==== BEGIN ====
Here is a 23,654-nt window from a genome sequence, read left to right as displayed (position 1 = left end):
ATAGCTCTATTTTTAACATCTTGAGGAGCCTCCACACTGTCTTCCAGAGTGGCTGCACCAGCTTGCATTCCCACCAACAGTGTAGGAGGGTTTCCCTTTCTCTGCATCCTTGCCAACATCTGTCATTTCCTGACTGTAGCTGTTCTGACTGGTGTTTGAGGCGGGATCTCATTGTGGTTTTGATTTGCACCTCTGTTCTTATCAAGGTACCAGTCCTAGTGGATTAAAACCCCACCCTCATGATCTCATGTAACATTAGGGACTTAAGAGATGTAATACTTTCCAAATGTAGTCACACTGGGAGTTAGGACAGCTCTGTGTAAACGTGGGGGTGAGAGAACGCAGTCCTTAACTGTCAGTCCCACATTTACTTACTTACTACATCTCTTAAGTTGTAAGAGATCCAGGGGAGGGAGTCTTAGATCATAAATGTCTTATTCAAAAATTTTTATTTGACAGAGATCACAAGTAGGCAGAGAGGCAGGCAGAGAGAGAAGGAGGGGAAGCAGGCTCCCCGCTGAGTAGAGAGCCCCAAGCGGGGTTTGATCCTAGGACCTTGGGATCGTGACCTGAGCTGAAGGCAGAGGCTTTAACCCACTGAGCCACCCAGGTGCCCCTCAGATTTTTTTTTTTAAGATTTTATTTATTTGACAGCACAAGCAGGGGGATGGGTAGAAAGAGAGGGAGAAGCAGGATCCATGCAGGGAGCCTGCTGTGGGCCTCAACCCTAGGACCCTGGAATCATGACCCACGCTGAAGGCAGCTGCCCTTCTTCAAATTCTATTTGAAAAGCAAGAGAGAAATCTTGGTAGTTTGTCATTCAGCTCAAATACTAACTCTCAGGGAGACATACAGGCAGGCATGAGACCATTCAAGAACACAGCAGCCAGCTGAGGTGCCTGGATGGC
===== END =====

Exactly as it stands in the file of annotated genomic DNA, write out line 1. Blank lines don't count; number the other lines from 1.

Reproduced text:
Here is a 23,654-nt window from a genome sequence, read left to right as displayed (position 1 = left end):